The Last Russian Doll weaves in themes of lifelike dolls and the secrets they hold (in their heads!), the unexpected ways people, even strangers, can impact your life, and mental health issues that arise from harrowing trauma.
One final element that struck me in reading The Last Russian Doll is the inclusion of short, one- or two-page fairy tales periodically throughout the book. Each one is mesmerizing and magical, inspiring wonder but also connecting to the main plot of the novel. As the author states at the end of the book, each story can be interpreted literally, in connection with the main characters, and as related to the larger political sphere of the time. Incredible!
The Last Russian Doll is a stunning debut, incorporating both the great Russian epic and succinct fairy tales, and combining both intimate relationships and the larger sociopolitical landscape. It is intricate, thoughtful, and beautifully written, and could be one of my favorite novels of 2023. I already look forward to reading more from Kristen Loesch.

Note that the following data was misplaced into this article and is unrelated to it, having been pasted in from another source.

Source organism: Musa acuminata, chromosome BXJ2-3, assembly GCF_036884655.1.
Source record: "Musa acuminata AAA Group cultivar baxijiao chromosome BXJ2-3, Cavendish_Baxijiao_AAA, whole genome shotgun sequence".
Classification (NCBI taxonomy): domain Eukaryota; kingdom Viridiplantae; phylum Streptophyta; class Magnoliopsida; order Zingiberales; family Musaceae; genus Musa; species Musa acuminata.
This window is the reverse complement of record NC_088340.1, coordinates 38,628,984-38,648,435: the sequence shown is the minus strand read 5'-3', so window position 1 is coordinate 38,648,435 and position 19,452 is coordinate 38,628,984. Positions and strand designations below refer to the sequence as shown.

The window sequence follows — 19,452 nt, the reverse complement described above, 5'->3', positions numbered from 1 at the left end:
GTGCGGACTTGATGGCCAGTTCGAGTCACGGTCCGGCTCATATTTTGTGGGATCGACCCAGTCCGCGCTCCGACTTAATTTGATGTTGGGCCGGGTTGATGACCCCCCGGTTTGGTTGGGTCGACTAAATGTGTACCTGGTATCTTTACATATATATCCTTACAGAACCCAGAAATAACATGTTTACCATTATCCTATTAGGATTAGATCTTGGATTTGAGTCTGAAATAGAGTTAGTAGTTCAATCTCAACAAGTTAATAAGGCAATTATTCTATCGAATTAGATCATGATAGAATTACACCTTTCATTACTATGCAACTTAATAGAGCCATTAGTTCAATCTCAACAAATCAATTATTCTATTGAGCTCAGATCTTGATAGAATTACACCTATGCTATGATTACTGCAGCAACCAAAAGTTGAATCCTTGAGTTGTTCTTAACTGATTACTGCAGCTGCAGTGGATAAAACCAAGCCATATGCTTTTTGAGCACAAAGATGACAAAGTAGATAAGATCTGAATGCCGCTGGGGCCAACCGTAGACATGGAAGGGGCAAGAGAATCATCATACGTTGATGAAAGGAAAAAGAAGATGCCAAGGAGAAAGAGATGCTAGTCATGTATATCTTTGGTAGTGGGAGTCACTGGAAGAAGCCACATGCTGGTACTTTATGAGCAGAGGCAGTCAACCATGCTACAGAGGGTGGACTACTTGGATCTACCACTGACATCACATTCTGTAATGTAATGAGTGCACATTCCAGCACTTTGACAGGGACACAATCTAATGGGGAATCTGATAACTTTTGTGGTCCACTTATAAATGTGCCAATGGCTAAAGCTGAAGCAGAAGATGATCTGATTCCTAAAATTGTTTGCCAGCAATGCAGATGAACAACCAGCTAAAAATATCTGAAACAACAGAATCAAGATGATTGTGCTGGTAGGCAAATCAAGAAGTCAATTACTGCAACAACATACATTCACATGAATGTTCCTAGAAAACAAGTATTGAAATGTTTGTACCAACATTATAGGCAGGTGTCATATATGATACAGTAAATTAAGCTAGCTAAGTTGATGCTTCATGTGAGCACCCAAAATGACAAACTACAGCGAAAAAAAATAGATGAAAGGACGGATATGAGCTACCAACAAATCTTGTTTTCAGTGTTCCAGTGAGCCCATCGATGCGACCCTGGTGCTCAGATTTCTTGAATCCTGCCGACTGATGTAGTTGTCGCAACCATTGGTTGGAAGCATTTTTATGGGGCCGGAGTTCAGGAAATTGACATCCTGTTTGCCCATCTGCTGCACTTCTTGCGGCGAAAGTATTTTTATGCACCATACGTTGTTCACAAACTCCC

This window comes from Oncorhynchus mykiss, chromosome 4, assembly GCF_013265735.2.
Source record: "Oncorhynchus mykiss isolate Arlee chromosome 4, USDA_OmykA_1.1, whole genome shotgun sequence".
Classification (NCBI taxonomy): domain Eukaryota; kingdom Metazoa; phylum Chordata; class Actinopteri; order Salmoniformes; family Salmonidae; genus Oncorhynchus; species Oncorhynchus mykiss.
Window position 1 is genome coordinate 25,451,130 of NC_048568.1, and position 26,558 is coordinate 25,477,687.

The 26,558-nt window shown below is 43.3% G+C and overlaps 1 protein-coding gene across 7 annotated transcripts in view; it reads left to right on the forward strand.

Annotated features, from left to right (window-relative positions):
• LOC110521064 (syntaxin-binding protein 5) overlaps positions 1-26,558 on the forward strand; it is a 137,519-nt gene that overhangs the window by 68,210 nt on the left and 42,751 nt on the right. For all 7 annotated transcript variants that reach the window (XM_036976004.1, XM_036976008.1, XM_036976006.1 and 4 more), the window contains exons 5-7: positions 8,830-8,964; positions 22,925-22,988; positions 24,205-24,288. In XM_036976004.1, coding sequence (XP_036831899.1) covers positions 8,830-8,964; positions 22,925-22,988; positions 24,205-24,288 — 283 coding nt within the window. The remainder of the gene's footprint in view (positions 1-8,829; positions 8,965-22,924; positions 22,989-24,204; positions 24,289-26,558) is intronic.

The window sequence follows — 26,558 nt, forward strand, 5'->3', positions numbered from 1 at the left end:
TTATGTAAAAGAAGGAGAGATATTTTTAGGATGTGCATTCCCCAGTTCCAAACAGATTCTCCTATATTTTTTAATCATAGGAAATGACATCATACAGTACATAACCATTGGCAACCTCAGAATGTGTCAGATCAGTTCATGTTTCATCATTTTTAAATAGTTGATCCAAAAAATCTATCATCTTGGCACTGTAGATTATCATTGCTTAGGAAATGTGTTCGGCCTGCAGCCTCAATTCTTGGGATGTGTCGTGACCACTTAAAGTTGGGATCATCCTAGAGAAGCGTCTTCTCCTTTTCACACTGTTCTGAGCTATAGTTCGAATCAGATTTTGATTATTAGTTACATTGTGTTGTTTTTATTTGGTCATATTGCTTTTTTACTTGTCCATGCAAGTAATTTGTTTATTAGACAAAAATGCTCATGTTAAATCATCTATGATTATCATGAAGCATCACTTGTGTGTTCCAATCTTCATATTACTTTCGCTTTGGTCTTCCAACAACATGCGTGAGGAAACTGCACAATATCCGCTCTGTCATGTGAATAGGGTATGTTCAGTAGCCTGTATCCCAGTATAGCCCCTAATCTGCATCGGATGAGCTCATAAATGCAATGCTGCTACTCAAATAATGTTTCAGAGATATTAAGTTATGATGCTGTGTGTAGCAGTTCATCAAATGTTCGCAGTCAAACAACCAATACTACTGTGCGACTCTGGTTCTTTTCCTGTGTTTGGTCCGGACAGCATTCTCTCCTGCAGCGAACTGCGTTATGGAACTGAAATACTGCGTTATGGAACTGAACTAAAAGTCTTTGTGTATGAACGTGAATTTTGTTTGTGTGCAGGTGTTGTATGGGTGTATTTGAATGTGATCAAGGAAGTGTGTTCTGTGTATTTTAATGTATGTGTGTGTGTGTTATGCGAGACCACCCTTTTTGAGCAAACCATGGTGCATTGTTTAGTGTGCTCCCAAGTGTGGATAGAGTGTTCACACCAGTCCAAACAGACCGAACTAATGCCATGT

Get the Book
You can buy The Last Russian Doll here – it’s available as a hardcover, ebook, and audiobook.
|The Last Russian Doll by Kristen Loesch|
|Number of Pages||416|
|Format I Read||ebook (NetGalley)|
|Original Publication Date||March 14, 2023|
A haunting, epic novel about betrayal, revenge, and redemption that follows three generations of Russian women, from the 1917 revolution to the last days of the Soviet Union, and the enduring love story at the center.